A commendable remaster.
It’s been two weeks since Bethesda released the remastered version of Skyrim on the PS4 and Xbox One (and surprisingly on the PC as well). We have been playing the game on both the PS4 and PS3 and we have a comparison here that shows the difference between the two.
Right off the bat, one can expect an acceptable and stable 30 frames per second experience on the PS4 and although there are some slight drops here and there, the performance for the most part remains stable. This is a welcome change because Skyrim’s performance on the PS3 was atrocious at times. However it must be noted that we only played the first few hours of the game and it has been previously reported that during much later in the PS3 version and after completing tons of quests the frame rate struggles to unacceptable levels. This is something we are not able to verify at this stage on the PS4 version due to the fact that we need to invest over a 100 hundred hours into the game, something which is beyond the scope of this article.
However the amount of remastering work that Skyrim has undergone is simply amazing. The biggest difference between the original release and the remaster is the lighting. The change isn’t drastic but subtle changes have been made in the way lighting impacts the atmosphere and the environment. The engine hasn’t been updated to support a full physical based renderer and some might even prefer the old look. It’s a matter of choice if we were to be completely honest with you.
Other improvements include a boost to the foliage density, better shadow quality and a far better anti-aliasing solution along with better texture quality, especially on plants. Speaking about textures, there doesn’t seem to be much difference between the texture quality of the original and the remaster (except the ones on plants). Landscapes, objects and houses largely use the same texture quality but due to changes in lighting they look much better in the remaster. Draw distance has also been improved along with better texture filtering resulting into a increased level of detail across objects. Further improvement includes the addition of depth of field which may or may not appeal to you since its implementation doesn’t matter at times.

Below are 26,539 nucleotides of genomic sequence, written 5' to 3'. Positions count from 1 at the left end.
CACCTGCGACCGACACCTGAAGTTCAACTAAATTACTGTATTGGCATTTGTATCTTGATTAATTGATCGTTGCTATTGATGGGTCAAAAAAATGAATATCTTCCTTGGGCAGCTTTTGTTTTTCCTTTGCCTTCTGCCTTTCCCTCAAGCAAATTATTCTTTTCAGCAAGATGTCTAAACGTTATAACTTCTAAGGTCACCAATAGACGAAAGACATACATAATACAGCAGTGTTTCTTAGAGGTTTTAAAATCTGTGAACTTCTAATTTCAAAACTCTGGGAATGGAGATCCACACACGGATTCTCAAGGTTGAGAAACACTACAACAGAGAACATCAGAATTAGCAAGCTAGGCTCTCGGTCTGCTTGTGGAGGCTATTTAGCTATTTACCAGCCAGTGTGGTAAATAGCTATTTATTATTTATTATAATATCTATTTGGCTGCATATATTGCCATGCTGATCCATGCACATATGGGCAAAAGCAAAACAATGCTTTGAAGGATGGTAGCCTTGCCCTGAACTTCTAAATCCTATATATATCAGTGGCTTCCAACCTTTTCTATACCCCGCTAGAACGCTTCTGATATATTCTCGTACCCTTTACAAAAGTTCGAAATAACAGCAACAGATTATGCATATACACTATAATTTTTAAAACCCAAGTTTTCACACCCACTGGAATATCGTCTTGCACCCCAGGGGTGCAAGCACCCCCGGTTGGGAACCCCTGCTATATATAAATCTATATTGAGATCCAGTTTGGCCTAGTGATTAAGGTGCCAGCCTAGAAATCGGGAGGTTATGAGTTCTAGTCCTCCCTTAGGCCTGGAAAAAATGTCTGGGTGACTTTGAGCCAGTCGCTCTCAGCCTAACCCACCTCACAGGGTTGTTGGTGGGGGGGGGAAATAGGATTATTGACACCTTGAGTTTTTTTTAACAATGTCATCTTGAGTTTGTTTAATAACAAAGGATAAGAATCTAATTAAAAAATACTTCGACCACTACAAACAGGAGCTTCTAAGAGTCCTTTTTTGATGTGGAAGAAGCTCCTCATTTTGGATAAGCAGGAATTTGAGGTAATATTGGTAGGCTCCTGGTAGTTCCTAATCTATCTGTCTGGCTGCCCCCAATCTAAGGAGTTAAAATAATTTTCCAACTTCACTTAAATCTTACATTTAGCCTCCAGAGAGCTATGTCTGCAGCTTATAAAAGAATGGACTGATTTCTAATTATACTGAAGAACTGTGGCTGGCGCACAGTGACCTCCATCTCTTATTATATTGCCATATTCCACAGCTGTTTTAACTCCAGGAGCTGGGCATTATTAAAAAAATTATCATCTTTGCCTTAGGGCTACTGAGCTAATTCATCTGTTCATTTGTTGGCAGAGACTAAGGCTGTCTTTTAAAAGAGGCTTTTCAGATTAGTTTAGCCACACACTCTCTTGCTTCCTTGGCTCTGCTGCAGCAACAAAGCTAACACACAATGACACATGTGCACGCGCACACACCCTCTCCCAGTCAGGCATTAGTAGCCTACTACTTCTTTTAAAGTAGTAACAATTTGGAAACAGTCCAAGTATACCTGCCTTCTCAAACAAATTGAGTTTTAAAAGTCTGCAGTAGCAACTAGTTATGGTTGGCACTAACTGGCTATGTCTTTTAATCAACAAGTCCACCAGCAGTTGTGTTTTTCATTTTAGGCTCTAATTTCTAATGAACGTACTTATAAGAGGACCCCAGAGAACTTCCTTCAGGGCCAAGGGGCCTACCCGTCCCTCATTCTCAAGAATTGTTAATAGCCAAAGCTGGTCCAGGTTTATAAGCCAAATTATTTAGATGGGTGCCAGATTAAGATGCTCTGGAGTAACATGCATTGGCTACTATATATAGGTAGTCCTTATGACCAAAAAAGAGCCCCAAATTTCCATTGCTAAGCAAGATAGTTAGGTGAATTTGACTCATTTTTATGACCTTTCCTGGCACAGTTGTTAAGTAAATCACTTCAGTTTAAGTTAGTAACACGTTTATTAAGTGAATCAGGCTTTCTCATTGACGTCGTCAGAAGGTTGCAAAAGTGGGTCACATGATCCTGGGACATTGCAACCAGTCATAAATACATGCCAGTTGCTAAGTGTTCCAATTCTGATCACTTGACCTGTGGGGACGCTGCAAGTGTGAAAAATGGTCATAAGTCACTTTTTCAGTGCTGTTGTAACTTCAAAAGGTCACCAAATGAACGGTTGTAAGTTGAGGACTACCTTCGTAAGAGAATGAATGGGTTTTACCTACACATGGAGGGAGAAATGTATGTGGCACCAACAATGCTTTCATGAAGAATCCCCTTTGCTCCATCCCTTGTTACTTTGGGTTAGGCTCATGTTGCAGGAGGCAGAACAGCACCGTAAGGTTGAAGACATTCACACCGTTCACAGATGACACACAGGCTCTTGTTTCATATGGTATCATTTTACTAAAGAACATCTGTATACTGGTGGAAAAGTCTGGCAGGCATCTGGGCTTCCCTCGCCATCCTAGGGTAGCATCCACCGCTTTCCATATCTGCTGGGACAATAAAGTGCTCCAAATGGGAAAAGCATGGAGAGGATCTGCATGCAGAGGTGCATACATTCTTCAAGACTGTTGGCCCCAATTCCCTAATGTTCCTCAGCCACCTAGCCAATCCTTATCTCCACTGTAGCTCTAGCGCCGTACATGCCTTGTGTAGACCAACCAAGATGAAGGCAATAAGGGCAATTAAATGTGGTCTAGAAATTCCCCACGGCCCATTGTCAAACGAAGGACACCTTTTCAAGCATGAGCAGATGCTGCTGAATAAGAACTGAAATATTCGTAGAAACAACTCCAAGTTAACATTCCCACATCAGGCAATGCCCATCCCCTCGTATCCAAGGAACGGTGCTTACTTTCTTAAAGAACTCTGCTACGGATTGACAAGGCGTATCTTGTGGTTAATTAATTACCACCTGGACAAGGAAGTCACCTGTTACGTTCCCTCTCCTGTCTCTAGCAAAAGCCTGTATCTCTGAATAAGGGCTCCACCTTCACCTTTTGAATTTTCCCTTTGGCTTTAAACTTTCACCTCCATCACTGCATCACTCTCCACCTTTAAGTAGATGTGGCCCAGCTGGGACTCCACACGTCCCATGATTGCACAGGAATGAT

However not everything has been improved. Character models are still a tad disappointing and load times are largely similar as the original release. Glitches and dumb AI all make a grand return to this remaster. So it’s a little disappointing that not all glitches were fixed although we did witnessed that some areas where the PS3 did not load textures, the PS4 version was able to load them just fine. Pop in still exists on the PS4 version however they are much less intensive compared to what we had in the last generation
Besides the visual upgrades, Skyrim on consoles features mod support. Although the basic installation is rather easy, the amount of mods on the PS4 are less compared to the Xbox One. We expect this to change over time but PS4’s file size limitations make some mods impossible to support. The PS4 version’s space for mods is limited to just 1 GB, while the Xbox One has 5 GB reserved for the same. This immediately gives the Xbox One version the upper hand as far as mod support goes and it’s rather disappointing to see the PS4 version suffer due to this.
Overall, the remastering here is rather commendable and although we would have loved to have more improvements, we need to understand that this game is almost 5 years old.